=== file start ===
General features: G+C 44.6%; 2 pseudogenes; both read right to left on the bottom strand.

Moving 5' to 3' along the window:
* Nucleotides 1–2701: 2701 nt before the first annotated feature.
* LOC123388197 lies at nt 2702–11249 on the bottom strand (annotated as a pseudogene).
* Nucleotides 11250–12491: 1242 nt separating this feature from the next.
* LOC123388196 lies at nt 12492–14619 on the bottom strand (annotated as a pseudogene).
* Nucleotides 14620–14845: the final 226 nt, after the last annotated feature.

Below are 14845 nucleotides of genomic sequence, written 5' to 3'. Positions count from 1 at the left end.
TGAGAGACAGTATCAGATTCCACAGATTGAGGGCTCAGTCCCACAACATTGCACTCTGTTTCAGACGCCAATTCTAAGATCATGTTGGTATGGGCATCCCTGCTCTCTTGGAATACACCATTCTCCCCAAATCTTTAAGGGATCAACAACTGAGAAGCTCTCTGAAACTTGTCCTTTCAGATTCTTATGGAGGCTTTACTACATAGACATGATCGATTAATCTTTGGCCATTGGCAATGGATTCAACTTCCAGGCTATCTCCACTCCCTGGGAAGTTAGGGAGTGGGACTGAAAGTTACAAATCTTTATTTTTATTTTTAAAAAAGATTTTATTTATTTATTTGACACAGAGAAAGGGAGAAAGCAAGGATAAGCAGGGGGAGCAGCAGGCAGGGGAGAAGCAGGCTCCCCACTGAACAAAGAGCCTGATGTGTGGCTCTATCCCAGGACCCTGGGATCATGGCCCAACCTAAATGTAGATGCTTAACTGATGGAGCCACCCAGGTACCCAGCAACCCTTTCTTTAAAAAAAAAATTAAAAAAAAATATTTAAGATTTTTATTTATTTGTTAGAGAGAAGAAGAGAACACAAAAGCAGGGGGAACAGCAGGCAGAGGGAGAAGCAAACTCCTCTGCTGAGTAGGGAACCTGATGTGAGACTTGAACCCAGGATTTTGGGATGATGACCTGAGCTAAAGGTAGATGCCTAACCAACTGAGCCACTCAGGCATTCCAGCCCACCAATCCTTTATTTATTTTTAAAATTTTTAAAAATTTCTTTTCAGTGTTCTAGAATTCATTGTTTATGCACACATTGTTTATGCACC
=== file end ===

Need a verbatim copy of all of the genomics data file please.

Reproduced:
General features: G+C 44.6%; 2 pseudogenes; both read right to left on the bottom strand.

Moving 5' to 3' along the window:
* Nucleotides 1–2701: 2701 nt before the first annotated feature.
* LOC123388197 lies at nt 2702–11249 on the bottom strand (annotated as a pseudogene).
* Nucleotides 11250–12491: 1242 nt separating this feature from the next.
* LOC123388196 lies at nt 12492–14619 on the bottom strand (annotated as a pseudogene).
* Nucleotides 14620–14845: the final 226 nt, after the last annotated feature.

Below are 14845 nucleotides of genomic sequence, written 5' to 3'. Positions count from 1 at the left end.
TGAGAGACAGTATCAGATTCCACAGATTGAGGGCTCAGTCCCACAACATTGCACTCTGTTTCAGACGCCAATTCTAAGATCATGTTGGTATGGGCATCCCTGCTCTCTTGGAATACACCATTCTCCCCAAATCTTTAAGGGATCAACAACTGAGAAGCTCTCTGAAACTTGTCCTTTCAGATTCTTATGGAGGCTTTACTACATAGACATGATCGATTAATCTTTGGCCATTGGCAATGGATTCAACTTCCAGGCTATCTCCACTCCCTGGGAAGTTAGGGAGTGGGACTGAAAGTTACAAATCTTTATTTTTATTTTTAAAAAAGATTTTATTTATTTATTTGACACAGAGAAAGGGAGAAAGCAAGGATAAGCAGGGGGAGCAGCAGGCAGGGGAGAAGCAGGCTCCCCACTGAACAAAGAGCCTGATGTGTGGCTCTATCCCAGGACCCTGGGATCATGGCCCAACCTAAATGTAGATGCTTAACTGATGGAGCCACCCAGGTACCCAGCAACCCTTTCTTTAAAAAAAAAATTAAAAAAAAATATTTAAGATTTTTATTTATTTGTTAGAGAGAAGAAGAGAACACAAAAGCAGGGGGAACAGCAGGCAGAGGGAGAAGCAAACTCCTCTGCTGAGTAGGGAACCTGATGTGAGACTTGAACCCAGGATTTTGGGATGATGACCTGAGCTAAAGGTAGATGCCTAACCAACTGAGCCACTCAGGCATTCCAGCCCACCAATCCTTTATTTATTTTTAAAATTTTTAAAAATTTCTTTTCAGTGTTCTAGAATTCATTGTTTATGCACACATTGTTTATGCACC